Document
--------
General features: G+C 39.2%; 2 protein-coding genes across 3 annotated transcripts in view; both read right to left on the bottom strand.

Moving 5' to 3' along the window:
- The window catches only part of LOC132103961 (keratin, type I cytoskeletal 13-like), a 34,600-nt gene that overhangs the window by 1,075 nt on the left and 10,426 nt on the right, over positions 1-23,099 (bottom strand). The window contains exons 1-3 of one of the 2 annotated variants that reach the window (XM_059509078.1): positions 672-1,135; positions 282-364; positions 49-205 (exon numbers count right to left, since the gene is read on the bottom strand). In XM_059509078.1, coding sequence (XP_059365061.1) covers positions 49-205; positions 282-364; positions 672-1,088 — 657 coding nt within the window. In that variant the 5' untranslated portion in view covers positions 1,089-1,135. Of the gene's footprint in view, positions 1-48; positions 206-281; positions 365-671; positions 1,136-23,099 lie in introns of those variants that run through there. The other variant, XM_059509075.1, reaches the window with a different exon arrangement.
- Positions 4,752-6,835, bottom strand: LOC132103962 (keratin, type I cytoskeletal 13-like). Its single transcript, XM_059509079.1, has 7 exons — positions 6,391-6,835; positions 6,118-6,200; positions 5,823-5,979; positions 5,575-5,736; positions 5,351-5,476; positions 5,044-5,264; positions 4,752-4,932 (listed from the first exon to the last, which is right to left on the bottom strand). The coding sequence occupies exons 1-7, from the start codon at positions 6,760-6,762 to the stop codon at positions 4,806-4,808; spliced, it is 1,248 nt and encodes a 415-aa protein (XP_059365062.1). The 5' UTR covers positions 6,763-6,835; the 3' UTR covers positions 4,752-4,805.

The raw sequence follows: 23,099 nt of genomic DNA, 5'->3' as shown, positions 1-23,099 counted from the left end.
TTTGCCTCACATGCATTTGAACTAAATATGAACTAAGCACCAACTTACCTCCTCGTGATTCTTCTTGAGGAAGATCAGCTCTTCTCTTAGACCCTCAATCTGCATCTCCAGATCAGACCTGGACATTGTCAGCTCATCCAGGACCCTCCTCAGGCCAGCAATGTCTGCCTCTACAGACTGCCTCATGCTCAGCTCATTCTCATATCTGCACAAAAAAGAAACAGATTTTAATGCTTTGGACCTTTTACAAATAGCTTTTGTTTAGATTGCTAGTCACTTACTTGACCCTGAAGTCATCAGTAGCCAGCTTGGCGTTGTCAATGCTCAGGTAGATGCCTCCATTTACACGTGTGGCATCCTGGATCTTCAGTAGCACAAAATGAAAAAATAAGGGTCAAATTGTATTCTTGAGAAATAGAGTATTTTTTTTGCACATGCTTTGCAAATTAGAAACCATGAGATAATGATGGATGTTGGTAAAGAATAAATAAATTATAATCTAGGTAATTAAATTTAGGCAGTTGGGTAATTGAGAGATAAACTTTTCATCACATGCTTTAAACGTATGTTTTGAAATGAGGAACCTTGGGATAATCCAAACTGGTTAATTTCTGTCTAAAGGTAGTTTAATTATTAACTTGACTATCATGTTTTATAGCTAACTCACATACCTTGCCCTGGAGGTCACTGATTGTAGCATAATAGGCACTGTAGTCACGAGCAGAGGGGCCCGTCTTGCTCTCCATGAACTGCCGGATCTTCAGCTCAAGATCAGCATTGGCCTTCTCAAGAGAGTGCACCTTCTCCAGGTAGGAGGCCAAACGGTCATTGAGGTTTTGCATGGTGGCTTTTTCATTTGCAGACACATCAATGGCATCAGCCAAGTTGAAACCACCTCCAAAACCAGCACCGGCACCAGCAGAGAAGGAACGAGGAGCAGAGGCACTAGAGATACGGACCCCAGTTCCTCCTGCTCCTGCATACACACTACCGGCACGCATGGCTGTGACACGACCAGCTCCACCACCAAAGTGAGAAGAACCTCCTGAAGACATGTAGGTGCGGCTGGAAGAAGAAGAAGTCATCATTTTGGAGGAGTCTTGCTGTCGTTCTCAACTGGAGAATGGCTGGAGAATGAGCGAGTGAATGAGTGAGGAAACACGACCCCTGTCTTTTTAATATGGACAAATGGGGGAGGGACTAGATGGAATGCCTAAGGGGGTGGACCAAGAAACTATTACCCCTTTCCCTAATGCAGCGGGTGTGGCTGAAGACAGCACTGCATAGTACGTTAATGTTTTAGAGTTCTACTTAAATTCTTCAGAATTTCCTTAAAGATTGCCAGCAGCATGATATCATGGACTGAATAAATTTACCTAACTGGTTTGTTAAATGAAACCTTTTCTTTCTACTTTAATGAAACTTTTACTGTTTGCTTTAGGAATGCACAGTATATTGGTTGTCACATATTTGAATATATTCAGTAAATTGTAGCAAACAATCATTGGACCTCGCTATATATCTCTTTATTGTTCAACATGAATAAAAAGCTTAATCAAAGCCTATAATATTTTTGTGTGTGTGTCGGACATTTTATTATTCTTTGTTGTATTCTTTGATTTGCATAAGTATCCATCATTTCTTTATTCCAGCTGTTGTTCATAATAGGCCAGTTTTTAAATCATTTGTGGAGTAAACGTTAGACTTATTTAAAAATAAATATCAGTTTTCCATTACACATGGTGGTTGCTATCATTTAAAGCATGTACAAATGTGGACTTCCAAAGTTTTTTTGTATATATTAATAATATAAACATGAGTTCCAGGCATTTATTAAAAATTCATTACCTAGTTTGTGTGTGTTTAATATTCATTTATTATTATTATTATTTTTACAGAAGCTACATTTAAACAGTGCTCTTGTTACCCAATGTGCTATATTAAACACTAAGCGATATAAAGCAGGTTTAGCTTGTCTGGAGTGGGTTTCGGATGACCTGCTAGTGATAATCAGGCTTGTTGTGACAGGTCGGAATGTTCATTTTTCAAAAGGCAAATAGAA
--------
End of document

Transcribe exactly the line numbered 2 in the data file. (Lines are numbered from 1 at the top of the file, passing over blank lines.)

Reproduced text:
Moving 5' to 3' along the window: